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You want to start Knoppix and your CD-ROM cannot boot either for technical or administrative reasons. You can try to start the Knoppix CD from a floppy drive. For that you need a Knoppix boot diskette.
The recent Knoppix 3.4 of May 2004 relies on kernel 2.4.x but has kernel 2.6.6 as an option. Likewise, Knoppix 3.7 of August 20 has the 2.6.7 kernel as an option. This last release is - for the time being - only available in Germany as a CD from a computer magazine. However, a general release, possibly with kernel 2.6.8, is coming and so it is sensible to refer to the new kernel because its size is growing and growing and causing diskette distress.
We will refer to the new Knoppix kernel as knoppix26 using the same name as in the CD boot configuration. Unfortunately, knoppix26 does not boot from one diskette, it needs two.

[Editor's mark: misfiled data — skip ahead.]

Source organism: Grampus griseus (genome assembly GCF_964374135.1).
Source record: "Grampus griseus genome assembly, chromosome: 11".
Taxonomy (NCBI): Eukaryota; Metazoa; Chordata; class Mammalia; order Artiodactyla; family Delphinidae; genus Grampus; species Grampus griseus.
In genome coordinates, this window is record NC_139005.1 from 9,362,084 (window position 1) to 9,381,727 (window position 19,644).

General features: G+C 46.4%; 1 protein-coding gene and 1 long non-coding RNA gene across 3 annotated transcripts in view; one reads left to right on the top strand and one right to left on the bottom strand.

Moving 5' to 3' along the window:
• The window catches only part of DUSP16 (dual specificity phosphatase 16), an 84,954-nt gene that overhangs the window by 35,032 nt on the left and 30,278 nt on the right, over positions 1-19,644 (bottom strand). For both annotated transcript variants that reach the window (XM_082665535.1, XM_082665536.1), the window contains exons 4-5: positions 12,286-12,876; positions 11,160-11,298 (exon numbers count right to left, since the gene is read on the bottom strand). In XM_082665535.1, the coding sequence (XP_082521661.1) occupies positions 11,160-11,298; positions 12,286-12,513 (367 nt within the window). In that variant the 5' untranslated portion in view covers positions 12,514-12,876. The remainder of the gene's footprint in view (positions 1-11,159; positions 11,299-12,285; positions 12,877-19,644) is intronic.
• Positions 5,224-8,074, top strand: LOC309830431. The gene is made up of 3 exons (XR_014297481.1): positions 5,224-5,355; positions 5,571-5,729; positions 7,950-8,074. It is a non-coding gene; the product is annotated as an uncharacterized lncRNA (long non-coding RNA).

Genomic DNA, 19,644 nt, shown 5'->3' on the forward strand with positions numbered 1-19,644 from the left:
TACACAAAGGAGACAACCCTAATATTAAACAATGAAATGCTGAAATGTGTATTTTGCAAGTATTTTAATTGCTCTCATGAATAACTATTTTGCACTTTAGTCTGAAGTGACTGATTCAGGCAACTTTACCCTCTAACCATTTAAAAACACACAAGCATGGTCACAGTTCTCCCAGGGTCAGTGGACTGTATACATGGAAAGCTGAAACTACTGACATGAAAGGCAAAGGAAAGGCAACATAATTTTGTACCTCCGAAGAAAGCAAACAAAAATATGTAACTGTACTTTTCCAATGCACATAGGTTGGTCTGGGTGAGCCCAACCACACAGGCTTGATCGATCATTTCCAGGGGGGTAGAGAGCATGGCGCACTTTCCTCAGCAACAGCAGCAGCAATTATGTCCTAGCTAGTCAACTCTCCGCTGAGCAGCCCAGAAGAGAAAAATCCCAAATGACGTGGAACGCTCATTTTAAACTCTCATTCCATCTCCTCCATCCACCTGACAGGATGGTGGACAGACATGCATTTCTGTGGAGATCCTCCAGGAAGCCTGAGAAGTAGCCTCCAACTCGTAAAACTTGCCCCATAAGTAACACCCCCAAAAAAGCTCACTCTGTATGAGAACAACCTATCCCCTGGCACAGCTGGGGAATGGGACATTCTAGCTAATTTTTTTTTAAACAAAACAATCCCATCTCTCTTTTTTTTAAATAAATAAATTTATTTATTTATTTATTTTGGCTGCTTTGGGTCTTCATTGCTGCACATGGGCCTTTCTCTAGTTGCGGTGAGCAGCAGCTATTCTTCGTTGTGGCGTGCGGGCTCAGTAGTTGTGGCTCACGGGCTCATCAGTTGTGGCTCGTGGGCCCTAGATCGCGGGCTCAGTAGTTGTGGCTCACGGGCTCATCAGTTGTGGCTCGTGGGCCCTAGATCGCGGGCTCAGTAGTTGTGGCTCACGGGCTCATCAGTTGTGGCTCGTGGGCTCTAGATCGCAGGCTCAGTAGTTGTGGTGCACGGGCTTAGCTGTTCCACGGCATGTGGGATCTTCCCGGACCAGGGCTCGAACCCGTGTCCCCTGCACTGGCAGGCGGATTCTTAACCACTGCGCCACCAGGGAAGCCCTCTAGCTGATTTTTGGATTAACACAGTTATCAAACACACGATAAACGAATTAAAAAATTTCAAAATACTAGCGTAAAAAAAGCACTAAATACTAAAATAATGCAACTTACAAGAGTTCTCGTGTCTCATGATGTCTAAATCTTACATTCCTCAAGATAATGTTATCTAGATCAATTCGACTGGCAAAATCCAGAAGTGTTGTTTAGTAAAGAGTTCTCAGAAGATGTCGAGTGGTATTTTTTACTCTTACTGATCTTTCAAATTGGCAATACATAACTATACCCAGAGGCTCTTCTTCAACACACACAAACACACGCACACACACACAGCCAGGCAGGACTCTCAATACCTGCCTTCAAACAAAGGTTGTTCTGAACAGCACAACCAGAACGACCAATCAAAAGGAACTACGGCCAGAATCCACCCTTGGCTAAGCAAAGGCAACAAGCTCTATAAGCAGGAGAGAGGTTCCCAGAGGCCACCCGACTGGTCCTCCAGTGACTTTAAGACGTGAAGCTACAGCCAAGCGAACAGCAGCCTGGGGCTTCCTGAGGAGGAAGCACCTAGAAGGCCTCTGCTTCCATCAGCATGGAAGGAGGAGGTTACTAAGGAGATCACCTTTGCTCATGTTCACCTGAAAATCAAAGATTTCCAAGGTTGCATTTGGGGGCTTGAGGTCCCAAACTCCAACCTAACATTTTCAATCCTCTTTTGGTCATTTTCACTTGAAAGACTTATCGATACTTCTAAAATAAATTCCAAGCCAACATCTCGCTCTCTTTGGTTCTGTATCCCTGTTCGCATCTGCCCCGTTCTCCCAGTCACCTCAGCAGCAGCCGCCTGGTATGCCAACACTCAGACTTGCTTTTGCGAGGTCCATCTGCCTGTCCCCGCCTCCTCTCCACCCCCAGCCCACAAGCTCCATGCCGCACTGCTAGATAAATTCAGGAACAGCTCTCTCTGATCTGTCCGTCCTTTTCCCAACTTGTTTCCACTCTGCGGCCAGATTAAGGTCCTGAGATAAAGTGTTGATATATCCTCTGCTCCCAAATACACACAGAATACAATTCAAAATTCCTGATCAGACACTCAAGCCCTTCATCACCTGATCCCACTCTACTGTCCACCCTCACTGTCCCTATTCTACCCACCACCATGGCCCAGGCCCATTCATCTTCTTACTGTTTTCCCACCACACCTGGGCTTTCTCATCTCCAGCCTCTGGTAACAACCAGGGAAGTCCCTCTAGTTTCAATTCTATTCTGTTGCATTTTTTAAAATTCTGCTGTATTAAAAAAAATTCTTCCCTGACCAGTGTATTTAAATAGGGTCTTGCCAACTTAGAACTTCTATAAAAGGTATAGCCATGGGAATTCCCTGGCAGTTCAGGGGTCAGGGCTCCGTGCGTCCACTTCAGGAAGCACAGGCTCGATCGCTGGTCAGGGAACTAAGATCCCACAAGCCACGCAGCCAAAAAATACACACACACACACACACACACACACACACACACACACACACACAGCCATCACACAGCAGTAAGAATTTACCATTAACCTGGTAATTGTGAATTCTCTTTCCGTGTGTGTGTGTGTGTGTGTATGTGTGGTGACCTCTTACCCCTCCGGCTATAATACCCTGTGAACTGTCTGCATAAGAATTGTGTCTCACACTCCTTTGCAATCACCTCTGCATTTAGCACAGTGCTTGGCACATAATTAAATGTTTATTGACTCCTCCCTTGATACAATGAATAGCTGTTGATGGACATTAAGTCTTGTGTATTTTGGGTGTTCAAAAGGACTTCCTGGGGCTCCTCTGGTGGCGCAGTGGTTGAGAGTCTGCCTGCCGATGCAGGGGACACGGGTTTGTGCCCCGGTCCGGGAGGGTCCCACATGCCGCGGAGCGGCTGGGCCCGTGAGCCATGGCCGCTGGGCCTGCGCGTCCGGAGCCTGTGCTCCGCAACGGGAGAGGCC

When running, knoppix26 has a script in
that does make these two floppies - despite the singular name. However, the diskettes so generated depend on the kernel in use. If you want them in order to be able to boot 2.6.x, you have to write them while running 2.6.x - which is a bit of a catch-22. Modifying the script is catch-22 again since the script is not directly accessible on the Knoppix distribution CD and becomes only readable when Knoppix is running. It can be found on the web in editable form but making sensible use of it will be more laborious than the advice found in this article, especially in respect to kernel 2.6.7 which does not fit on a 1.4M diskette at all.
So if your CD-ROM will not boot, how are you going to boot knoppix26 from the floppy drive?
You must have some familiarity with syslinux. Fortunately, it can be acquired on the fly, check http://syslinux.zytor.com.
Consider the following (chain) boot loaders:
Both of them can create a boot diskette that starts a (bootable) CD even if the CD-ROM is unable to boot. In the particular case of the Knoppix CD, the good news is that they both will boot it from a non-bootable CD-ROM.